Suffolk Magazine, July 2007
They are being championed by Paul Mercer, who gained a degree in landscape and garden design in his mid-thirties. He had previously experienced and enjoyed swimming in the southern hemisphere rock pools on his many journeys across the globe. He has designed and constructed a lovely example of a swimming pond in the tranquil garden of his home in Bressingham on our county’s border with Norfolk.
On a warm early summer afternoon it looks very inviting, but won’t many people still prefer the more regimented, creepy-crawly and vegetation free garden pool? Paul smiles, perhaps knowing that sitting on the decking which leads down to the water’s edge, and with flowing water gently pattering away to our left, he can make a convincing sales pitch for his product. “Anyone who has ever enjoyed swimming in a natural rock pool on a hot summer’s day will speak of a definite feeling of liberation and of connecting to the natural world that is simply not achieved in a conventional swimming pool. The natural swimming pond can recreate those feelings but in a garden setting. It was one thing to have a beautiful pond in the heart of the garden that could look good for 12 months of the year, but to be able to swim in it too…. well, who needs to fly to the Mediterranean?” he says.
“They are very popular in Germany but the original concept was developed in Austria by people conscious of the health benefits of bathing in natural water found at spas. More than 1,000 pools have now been built in Austria, Germany and Switzerland.” He goes on to say “Natural swimming ponds are based on ponds and pools that were once found so abundantly in the landscape allowing swimmers to enjoy the water along with the various creatures that are attracted to it.”
Paul goes on to say that they work as a chemical-free combination of swimming zone and regeneration zone with the latter zone which contains aquatic plants and minerals . It is the regeneration zone which is responsible for cleaning the water. This is done by circulating the water (by means of a pump) through the minerals, within which the plants are growing. The plants are then able to draw their nutrients directly and efficiently from the water which is then filtered as it passes through the minerals. Clear, but not sterilized water is then returned to the swimming zone removing the need for harmful chemicals.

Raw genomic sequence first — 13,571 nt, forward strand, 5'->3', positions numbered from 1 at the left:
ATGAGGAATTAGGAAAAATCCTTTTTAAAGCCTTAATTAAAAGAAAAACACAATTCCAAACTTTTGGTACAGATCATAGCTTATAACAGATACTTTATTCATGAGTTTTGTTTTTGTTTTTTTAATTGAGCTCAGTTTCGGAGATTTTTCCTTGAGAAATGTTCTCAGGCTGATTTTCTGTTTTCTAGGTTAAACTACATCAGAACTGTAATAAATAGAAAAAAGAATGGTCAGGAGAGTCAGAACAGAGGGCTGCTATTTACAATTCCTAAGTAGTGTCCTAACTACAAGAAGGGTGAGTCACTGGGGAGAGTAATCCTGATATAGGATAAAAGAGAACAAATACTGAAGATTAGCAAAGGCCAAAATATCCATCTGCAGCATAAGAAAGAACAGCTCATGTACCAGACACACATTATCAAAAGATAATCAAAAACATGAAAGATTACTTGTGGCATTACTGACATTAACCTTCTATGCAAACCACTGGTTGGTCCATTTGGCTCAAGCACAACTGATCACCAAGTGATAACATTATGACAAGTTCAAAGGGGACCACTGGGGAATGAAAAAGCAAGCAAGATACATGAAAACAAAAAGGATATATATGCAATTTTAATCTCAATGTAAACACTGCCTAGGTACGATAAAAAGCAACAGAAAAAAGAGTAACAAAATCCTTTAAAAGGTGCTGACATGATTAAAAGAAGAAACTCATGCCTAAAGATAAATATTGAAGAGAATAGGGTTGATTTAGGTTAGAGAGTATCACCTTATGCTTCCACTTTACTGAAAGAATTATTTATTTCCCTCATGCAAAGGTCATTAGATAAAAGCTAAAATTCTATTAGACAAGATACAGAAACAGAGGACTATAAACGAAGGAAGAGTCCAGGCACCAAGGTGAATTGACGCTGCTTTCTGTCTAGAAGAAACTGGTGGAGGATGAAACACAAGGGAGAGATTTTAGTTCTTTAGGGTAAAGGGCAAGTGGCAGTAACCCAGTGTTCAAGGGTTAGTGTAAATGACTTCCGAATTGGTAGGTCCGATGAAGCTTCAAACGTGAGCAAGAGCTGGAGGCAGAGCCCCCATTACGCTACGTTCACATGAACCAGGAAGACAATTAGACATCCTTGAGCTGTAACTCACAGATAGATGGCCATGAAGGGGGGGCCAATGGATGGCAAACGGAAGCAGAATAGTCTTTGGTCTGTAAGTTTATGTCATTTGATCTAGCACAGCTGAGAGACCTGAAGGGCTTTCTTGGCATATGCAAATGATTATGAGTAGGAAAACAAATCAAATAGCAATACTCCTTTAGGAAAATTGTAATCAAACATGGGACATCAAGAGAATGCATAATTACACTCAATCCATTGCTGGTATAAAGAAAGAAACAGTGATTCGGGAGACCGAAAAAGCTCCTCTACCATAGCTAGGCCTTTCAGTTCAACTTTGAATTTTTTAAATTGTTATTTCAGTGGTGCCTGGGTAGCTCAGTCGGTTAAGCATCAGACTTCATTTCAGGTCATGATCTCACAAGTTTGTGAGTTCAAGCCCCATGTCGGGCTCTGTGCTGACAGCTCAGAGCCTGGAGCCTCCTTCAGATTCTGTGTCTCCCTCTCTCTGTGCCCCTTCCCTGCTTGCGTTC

Those of a slightly squeamish disposition should note that the swimming zone is kept plant free to allow uninterrupted swimming. This is achieved by an internal wall that separates the swimming zone from the regeneration zone. The wall terminates about 20cm below the surface of the pool in order to allow free transfer of water between each zone thus creating an environment that is intertwined and mutually dependent on one another.
Seeing I have spotted movement in the depths of the swimming area Paul admits fish are not compatible with the swimming pond concept. “They stir up any silt that can naturally accumulate on the bottom of the pool and their excretion is high in nutrients and one of the aims in achieving clear water is to reduce nutrients as much as possible. The fish are only here because we transferred them from the original pond and since there are only two, I didn’t think they would make too much of an impact”, he laughs.
Paul says the upkeep of a swimming pond once built is less than that of a conventional swimming pool, but they are not cheap. Costs can vary considerably depending on many factors such as size, type of lining, site access and the extent of associated landscaping. As a guide however costs generally fall between £250-£400 per square metre with economies of scale being achieved with larger projects.
Costs aside, Paul points out many owners of natural swimming ponds say the best thing about them is their interaction with nature. “Although separated from the aquatic plants you still feel surrounded by them when you swim…. it creates a special kind of mood,”is one opinion. Visit the swimming pond at Bressingham and you may be won over.